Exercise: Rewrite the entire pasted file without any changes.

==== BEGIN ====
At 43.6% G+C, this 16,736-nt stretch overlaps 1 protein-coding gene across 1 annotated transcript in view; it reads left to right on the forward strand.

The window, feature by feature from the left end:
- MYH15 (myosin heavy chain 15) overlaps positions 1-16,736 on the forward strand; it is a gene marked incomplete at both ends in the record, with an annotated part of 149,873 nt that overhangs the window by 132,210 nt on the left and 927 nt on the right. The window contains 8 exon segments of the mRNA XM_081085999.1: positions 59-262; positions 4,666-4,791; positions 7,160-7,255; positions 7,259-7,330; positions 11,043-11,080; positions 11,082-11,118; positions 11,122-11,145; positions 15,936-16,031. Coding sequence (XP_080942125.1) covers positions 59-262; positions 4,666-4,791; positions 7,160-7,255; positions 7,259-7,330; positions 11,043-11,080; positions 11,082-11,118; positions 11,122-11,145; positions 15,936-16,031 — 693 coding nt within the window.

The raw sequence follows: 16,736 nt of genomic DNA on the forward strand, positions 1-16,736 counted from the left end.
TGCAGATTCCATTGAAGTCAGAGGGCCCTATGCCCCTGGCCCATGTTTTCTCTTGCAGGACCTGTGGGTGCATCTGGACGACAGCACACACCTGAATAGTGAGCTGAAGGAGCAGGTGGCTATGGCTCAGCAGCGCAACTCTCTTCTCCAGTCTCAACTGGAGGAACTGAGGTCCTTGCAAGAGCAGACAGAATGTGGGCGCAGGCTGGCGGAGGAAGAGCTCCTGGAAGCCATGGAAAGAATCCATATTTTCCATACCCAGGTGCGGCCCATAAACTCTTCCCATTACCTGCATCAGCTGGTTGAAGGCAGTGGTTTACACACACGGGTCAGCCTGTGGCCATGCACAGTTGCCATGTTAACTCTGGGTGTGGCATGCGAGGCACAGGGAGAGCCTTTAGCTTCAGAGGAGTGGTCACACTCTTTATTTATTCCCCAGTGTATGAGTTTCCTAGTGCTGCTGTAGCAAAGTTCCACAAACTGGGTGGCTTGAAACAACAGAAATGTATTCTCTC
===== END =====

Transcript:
At 43.6% G+C, this 16,736-nt stretch overlaps 1 protein-coding gene across 1 annotated transcript in view; it reads left to right on the forward strand.

The window, feature by feature from the left end:
- MYH15 (myosin heavy chain 15) overlaps positions 1-16,736 on the forward strand; it is a gene marked incomplete at both ends in the record, with an annotated part of 149,873 nt that overhangs the window by 132,210 nt on the left and 927 nt on the right. The window contains 8 exon segments of the mRNA XM_081085999.1: positions 59-262; positions 4,666-4,791; positions 7,160-7,255; positions 7,259-7,330; positions 11,043-11,080; positions 11,082-11,118; positions 11,122-11,145; positions 15,936-16,031. Coding sequence (XP_080942125.1) covers positions 59-262; positions 4,666-4,791; positions 7,160-7,255; positions 7,259-7,330; positions 11,043-11,080; positions 11,082-11,118; positions 11,122-11,145; positions 15,936-16,031 — 693 coding nt within the window.

The raw sequence follows: 16,736 nt of genomic DNA on the forward strand, positions 1-16,736 counted from the left end.
TGCAGATTCCATTGAAGTCAGAGGGCCCTATGCCCCTGGCCCATGTTTTCTCTTGCAGGACCTGTGGGTGCATCTGGACGACAGCACACACCTGAATAGTGAGCTGAAGGAGCAGGTGGCTATGGCTCAGCAGCGCAACTCTCTTCTCCAGTCTCAACTGGAGGAACTGAGGTCCTTGCAAGAGCAGACAGAATGTGGGCGCAGGCTGGCGGAGGAAGAGCTCCTGGAAGCCATGGAAAGAATCCATATTTTCCATACCCAGGTGCGGCCCATAAACTCTTCCCATTACCTGCATCAGCTGGTTGAAGGCAGTGGTTTACACACACGGGTCAGCCTGTGGCCATGCACAGTTGCCATGTTAACTCTGGGTGTGGCATGCGAGGCACAGGGAGAGCCTTTAGCTTCAGAGGAGTGGTCACACTCTTTATTTATTCCCCAGTGTATGAGTTTCCTAGTGCTGCTGTAGCAAAGTTCCACAAACTGGGTGGCTTGAAACAACAGAAATGTATTCTCTC